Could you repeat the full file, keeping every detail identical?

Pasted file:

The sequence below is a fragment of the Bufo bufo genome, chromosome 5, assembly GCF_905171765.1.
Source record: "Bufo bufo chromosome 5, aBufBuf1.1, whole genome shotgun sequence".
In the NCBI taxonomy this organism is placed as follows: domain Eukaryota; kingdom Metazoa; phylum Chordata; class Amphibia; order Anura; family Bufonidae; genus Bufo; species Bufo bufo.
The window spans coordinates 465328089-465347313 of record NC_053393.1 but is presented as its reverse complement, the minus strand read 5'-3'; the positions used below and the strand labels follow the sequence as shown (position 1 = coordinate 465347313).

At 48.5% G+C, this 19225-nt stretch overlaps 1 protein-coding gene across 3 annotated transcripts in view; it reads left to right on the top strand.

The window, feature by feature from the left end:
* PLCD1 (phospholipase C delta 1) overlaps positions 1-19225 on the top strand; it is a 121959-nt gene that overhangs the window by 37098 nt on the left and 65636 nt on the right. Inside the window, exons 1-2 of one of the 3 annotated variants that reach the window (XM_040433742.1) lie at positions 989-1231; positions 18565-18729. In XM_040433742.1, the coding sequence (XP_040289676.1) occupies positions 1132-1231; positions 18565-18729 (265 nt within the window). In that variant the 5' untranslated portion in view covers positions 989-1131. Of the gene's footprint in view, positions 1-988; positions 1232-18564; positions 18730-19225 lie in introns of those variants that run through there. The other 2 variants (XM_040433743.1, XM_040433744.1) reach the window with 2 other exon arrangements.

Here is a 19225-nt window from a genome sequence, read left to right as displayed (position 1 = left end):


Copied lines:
The sequence below is a fragment of the Bufo bufo genome, chromosome 5, assembly GCF_905171765.1.
Source record: "Bufo bufo chromosome 5, aBufBuf1.1, whole genome shotgun sequence".
In the NCBI taxonomy this organism is placed as follows: domain Eukaryota; kingdom Metazoa; phylum Chordata; class Amphibia; order Anura; family Bufonidae; genus Bufo; species Bufo bufo.
The window spans coordinates 465328089-465347313 of record NC_053393.1 but is presented as its reverse complement, the minus strand read 5'-3'; the positions used below and the strand labels follow the sequence as shown (position 1 = coordinate 465347313).

At 48.5% G+C, this 19225-nt stretch overlaps 1 protein-coding gene across 3 annotated transcripts in view; it reads left to right on the top strand.

The window, feature by feature from the left end:
* PLCD1 (phospholipase C delta 1) overlaps positions 1-19225 on the top strand; it is a 121959-nt gene that overhangs the window by 37098 nt on the left and 65636 nt on the right. Inside the window, exons 1-2 of one of the 3 annotated variants that reach the window (XM_040433742.1) lie at positions 989-1231; positions 18565-18729. In XM_040433742.1, the coding sequence (XP_040289676.1) occupies positions 1132-1231; positions 18565-18729 (265 nt within the window). In that variant the 5' untranslated portion in view covers positions 989-1131. Of the gene's footprint in view, positions 1-988; positions 1232-18564; positions 18730-19225 lie in introns of those variants that run through there. The other 2 variants (XM_040433743.1, XM_040433744.1) reach the window with 2 other exon arrangements.

Here is a 19225-nt window from a genome sequence, read left to right as displayed (position 1 = left end):